received the 1st Fitzgerald Award on the centenary of F. Scott Fitzgerald’s birth. The F. Scott Fitzgerald Award for Achievement in American Literature award is given annually in Rockville Maryland, the city where Fitzgerald, his wife, and his daughter are buried, as part of the F. Scott Fitzgerald Literary Festival. Port Warwick
Port Warwick
street names[edit] The Port Warwick
Port Warwick
neighborhood of Newport News, Virginia, was named after the fictional city in Styron's Lie Down in Darkness. The neighborhood describes itself as a "mixed-use new urbanism development." The most prominent feature of Port Warwick
Port Warwick
is William Styron Square along with its two main boulevards, Loftis Boulevard
and Nat Turner
Nat Turner
Boulevard, named after characters in Styron's novels. Styron himself was appointed to design a naming system for Port Warwick, deciding to "honor great American writers", resulting in Philip Roth
Philip Roth
Street, Thomas Wolfe
Thomas Wolfe
Street, Flannery O'Connor
Flannery O'Connor
Street, Herman Melville
Herman Melville
Avenue and others.[19] Death[edit] Styron died from pneumonia on November 1, 2006, at age 81 in Martha's Vineyard. He is buried at West Chop
West Chop
Cemetery in Vineyard Haven, Dukes County, Massachusetts.[20] Personal life[edit] While doing a fellowship at the American Academy in Rome, Styron renewed a passing acquaintance with young Baltimore
poet Rose Burgunder. They married in Rome in the spring of 1953. Together, they had four children: daughter Susanna Styron is a film director; daughter Paola is an internationally acclaimed modern dancer; daughter Alexandra is a writer, known for the 2001 novel All The Finest Girls and 2011 memoir Reading My Father: A Memoir; son Thomas is a professor of clinical psychology at Yale University. Bibliography[edit] Note - the following is a list of the first American editions of Styron's books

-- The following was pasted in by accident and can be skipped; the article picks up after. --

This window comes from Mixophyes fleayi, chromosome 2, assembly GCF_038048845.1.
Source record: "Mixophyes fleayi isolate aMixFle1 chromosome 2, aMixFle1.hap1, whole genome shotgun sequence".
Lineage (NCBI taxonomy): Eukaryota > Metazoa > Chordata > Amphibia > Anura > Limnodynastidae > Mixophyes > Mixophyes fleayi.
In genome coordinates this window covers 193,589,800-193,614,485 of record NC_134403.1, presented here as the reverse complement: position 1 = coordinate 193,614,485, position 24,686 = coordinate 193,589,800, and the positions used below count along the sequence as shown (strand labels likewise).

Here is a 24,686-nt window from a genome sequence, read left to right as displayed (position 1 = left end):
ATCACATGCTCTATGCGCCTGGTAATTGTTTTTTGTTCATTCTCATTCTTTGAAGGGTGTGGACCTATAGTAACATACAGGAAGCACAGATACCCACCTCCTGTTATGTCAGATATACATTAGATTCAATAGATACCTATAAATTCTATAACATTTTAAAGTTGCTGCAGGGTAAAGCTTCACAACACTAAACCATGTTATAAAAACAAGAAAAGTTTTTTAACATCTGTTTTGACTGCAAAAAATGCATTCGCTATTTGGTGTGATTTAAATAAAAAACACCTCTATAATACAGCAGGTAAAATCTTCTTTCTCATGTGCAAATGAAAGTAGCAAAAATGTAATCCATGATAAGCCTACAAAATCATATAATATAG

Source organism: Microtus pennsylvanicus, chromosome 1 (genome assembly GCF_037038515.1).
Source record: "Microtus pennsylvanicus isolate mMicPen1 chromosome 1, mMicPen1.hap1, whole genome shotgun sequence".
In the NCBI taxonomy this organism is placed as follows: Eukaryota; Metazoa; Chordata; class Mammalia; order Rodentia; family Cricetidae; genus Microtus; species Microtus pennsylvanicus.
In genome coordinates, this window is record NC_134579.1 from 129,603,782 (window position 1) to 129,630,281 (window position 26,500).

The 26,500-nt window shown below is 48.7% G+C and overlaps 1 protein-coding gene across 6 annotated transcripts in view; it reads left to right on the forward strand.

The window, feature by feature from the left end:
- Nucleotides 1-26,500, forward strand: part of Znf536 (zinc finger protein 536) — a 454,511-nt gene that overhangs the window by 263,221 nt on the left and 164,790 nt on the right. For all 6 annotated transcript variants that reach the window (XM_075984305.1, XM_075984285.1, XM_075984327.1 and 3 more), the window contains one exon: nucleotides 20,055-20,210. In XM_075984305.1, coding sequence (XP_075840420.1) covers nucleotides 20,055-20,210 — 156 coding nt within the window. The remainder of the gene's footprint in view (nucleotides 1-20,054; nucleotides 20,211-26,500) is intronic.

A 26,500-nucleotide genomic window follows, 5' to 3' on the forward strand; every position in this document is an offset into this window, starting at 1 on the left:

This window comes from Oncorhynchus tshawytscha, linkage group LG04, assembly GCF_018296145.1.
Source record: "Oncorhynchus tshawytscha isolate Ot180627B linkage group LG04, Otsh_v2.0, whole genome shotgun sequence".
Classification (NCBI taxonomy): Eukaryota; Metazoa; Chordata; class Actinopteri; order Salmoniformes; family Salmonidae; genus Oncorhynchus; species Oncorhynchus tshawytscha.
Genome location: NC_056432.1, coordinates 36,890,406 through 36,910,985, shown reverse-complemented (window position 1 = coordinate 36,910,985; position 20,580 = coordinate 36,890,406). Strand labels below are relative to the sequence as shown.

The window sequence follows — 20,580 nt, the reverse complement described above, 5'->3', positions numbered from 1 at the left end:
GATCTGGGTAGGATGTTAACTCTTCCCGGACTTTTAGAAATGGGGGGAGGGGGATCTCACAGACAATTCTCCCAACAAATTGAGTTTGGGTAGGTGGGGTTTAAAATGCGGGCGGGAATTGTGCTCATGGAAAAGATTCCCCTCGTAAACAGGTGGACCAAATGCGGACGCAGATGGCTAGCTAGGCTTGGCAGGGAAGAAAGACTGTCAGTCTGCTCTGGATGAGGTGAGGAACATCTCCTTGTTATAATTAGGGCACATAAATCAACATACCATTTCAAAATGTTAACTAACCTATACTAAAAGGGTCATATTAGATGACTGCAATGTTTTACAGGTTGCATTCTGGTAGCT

Lie Down in Darkness. Indianapolis: Bobbs-Merrill, 1951. The Long March. New York: Random House, 1956.[21] Set This House on Fire. New York: Random House, 1960 The Confessions of Nat Turner. New York: Random House, 1967. In the Clap Shack. New York: Random House, 1973. Sophie's Choice. New York: Random House, 1979. Shadrach. Los Angeles: Sylvester & Orphanos, 1979. This Quiet Dust and Other Writings. New York: Random House, 1982. Expanded edition, New York: Vintage, 1993. Darkness Visible: A Memoir of Madness. New York: Random House, 1990. A Tidewater Morning: Three Tales from Youth. New York: Random House, 1993 Inheritance of Night: Early Drafts of Lie Down in Darkness. Preface by William Styron. Ed. James L. W. West III. Durham and London: Duke University Press, 1993. Havanas in Camelot: Personal Essays. New York: Random House, 2008. The Suicide Run: Fives Tales of the Marine Corps. New York: Random House, 2009. Selected Letters of William Styron. Edited by Rose Styron, with R. Blakeslee Gilpin. New York: Random House, 2012. My Generation: Collected Nonfiction. Edited by James L.W. I West III. New York: Random House, 2015.


^ This was the 1980 award for hardcover general Fiction. From 1980 to 1983 in National Book Awards history there were dual hardcover and paperback awards in most categories, and multiple fiction categories, especially in 1980. Most of the paperback award-winners were reprints, including the 1980 general Fiction.